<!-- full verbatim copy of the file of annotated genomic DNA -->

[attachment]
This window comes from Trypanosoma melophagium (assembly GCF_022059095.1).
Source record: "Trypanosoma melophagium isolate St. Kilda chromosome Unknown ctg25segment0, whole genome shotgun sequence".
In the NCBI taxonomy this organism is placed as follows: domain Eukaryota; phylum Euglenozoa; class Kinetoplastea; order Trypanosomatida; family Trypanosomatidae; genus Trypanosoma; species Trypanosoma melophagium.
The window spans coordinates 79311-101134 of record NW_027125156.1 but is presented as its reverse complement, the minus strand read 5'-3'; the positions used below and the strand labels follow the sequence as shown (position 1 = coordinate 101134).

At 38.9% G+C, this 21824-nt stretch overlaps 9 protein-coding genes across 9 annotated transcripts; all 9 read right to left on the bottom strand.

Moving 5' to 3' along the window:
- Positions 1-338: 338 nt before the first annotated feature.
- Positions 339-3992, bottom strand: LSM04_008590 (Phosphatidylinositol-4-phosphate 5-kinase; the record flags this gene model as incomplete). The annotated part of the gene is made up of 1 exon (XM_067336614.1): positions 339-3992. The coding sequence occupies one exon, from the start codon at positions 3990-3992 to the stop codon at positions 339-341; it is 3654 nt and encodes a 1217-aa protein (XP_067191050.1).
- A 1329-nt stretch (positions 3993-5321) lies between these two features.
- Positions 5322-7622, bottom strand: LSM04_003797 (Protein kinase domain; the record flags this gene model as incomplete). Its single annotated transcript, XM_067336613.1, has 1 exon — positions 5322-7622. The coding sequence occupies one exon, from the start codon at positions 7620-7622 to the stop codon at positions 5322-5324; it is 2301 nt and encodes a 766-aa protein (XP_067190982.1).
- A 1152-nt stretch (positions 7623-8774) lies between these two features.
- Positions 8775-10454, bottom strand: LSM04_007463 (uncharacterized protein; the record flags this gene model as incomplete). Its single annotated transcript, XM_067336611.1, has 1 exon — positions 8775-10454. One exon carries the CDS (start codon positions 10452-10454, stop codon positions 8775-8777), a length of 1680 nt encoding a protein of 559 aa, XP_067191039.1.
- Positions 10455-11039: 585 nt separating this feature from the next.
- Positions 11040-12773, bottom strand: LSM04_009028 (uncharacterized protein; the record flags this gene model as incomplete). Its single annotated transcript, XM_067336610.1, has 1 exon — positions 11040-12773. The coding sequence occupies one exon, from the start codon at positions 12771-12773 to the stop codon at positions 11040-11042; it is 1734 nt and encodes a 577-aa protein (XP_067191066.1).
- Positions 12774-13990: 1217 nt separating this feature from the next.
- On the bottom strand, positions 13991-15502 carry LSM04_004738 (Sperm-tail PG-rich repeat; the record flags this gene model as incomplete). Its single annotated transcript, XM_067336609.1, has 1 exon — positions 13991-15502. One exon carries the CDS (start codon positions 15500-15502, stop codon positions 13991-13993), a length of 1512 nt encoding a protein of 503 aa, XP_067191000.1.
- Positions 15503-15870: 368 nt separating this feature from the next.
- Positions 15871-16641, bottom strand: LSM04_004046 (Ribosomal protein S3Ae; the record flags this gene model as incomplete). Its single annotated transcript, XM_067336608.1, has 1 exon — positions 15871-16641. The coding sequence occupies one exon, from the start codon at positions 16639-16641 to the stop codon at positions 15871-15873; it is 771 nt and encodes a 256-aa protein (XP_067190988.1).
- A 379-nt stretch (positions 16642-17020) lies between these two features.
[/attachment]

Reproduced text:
This window comes from Trypanosoma melophagium (assembly GCF_022059095.1).
Source record: "Trypanosoma melophagium isolate St. Kilda chromosome Unknown ctg25segment0, whole genome shotgun sequence".
In the NCBI taxonomy this organism is placed as follows: domain Eukaryota; phylum Euglenozoa; class Kinetoplastea; order Trypanosomatida; family Trypanosomatidae; genus Trypanosoma; species Trypanosoma melophagium.
The window spans coordinates 79311-101134 of record NW_027125156.1 but is presented as its reverse complement, the minus strand read 5'-3'; the positions used below and the strand labels follow the sequence as shown (position 1 = coordinate 101134).

At 38.9% G+C, this 21824-nt stretch overlaps 9 protein-coding genes across 9 annotated transcripts; all 9 read right to left on the bottom strand.

Moving 5' to 3' along the window:
- Positions 1-338: 338 nt before the first annotated feature.
- Positions 339-3992, bottom strand: LSM04_008590 (Phosphatidylinositol-4-phosphate 5-kinase; the record flags this gene model as incomplete). The annotated part of the gene is made up of 1 exon (XM_067336614.1): positions 339-3992. The coding sequence occupies one exon, from the start codon at positions 3990-3992 to the stop codon at positions 339-341; it is 3654 nt and encodes a 1217-aa protein (XP_067191050.1).
- A 1329-nt stretch (positions 3993-5321) lies between these two features.
- Positions 5322-7622, bottom strand: LSM04_003797 (Protein kinase domain; the record flags this gene model as incomplete). Its single annotated transcript, XM_067336613.1, has 1 exon — positions 5322-7622. The coding sequence occupies one exon, from the start codon at positions 7620-7622 to the stop codon at positions 5322-5324; it is 2301 nt and encodes a 766-aa protein (XP_067190982.1).
- A 1152-nt stretch (positions 7623-8774) lies between these two features.
- Positions 8775-10454, bottom strand: LSM04_007463 (uncharacterized protein; the record flags this gene model as incomplete). Its single annotated transcript, XM_067336611.1, has 1 exon — positions 8775-10454. One exon carries the CDS (start codon positions 10452-10454, stop codon positions 8775-8777), a length of 1680 nt encoding a protein of 559 aa, XP_067191039.1.
- Positions 10455-11039: 585 nt separating this feature from the next.
- Positions 11040-12773, bottom strand: LSM04_009028 (uncharacterized protein; the record flags this gene model as incomplete). Its single annotated transcript, XM_067336610.1, has 1 exon — positions 11040-12773. The coding sequence occupies one exon, from the start codon at positions 12771-12773 to the stop codon at positions 11040-11042; it is 1734 nt and encodes a 577-aa protein (XP_067191066.1).
- Positions 12774-13990: 1217 nt separating this feature from the next.
- On the bottom strand, positions 13991-15502 carry LSM04_004738 (Sperm-tail PG-rich repeat; the record flags this gene model as incomplete). Its single annotated transcript, XM_067336609.1, has 1 exon — positions 13991-15502. One exon carries the CDS (start codon positions 15500-15502, stop codon positions 13991-13993), a length of 1512 nt encoding a protein of 503 aa, XP_067191000.1.
- Positions 15503-15870: 368 nt separating this feature from the next.
- Positions 15871-16641, bottom strand: LSM04_004046 (Ribosomal protein S3Ae; the record flags this gene model as incomplete). Its single annotated transcript, XM_067336608.1, has 1 exon — positions 15871-16641. The coding sequence occupies one exon, from the start codon at positions 16639-16641 to the stop codon at positions 15871-15873; it is 771 nt and encodes a 256-aa protein (XP_067190988.1).
- A 379-nt stretch (positions 16642-17020) lies between these two features.